SINGAPORE (Sept 3): It is hard to put numbers on the vast private banking opportunity in China, but here are some: US$29 trillion ($39.7 trillion) in household wealth and US$15 trillion in the asset management industry. Perhaps the most crucial number right now is the more than US$1 trillion packaged by local Chinese money managers into principal-guaranteed investment products, which are the focus of a government crackdown.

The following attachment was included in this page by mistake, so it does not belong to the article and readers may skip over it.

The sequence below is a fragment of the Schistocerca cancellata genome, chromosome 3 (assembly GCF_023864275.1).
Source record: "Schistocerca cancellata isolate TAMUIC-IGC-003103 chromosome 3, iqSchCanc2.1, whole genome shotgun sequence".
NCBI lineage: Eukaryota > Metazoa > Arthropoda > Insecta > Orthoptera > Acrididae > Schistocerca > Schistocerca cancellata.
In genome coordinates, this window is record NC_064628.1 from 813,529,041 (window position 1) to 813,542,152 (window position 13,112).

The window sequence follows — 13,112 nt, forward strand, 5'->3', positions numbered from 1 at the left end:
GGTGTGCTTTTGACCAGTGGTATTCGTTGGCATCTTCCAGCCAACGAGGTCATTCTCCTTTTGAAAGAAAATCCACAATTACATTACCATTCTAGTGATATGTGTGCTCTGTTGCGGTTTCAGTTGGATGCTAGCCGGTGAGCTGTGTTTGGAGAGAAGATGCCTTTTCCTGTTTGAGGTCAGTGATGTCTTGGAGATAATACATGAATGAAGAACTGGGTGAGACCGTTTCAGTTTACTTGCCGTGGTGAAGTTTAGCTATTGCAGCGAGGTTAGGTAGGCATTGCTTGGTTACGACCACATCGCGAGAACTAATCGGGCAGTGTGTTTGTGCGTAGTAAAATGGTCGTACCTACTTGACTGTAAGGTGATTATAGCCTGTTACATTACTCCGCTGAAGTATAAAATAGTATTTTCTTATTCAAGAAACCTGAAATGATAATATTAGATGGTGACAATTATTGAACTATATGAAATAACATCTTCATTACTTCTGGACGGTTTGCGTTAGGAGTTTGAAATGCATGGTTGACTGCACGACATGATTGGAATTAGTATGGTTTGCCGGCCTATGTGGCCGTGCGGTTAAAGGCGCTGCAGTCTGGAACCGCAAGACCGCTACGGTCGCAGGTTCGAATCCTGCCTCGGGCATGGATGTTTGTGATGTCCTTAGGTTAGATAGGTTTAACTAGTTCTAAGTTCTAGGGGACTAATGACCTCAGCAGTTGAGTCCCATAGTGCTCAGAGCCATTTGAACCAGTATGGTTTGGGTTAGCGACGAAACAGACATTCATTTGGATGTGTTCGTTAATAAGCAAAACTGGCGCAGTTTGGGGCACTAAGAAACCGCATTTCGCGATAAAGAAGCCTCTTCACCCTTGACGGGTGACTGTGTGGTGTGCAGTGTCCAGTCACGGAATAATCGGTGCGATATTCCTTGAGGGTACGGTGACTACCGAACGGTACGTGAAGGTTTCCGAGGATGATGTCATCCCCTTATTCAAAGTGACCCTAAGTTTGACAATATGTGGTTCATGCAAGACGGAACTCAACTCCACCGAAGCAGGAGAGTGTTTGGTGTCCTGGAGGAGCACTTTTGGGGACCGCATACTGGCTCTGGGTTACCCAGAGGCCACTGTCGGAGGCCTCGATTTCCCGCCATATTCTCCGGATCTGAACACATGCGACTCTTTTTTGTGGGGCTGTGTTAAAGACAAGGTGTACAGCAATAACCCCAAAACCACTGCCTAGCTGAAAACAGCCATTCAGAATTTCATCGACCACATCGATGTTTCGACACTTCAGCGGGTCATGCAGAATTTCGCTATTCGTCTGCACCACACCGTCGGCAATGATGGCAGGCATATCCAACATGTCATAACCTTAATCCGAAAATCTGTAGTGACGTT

That intervention has given global banks a reason to reevaluate onshore China, a market that none of them has come close to conquering. What has long looked like a slam-dunk opportunity — the second-biggest pool of ultra-rich people in the world — also comes with cumbersome regulations and strong competition from home-made financial brands. But Francois Monnet, head of private banking for North Asia at Credit Suisse Group, is betting it is still better to arrive early to the party than late.

“Going onshore is a necessity for foreign banks in the next five to 10 years, and it has to start when the market opens up, which is pretty much now,” Monnet says.

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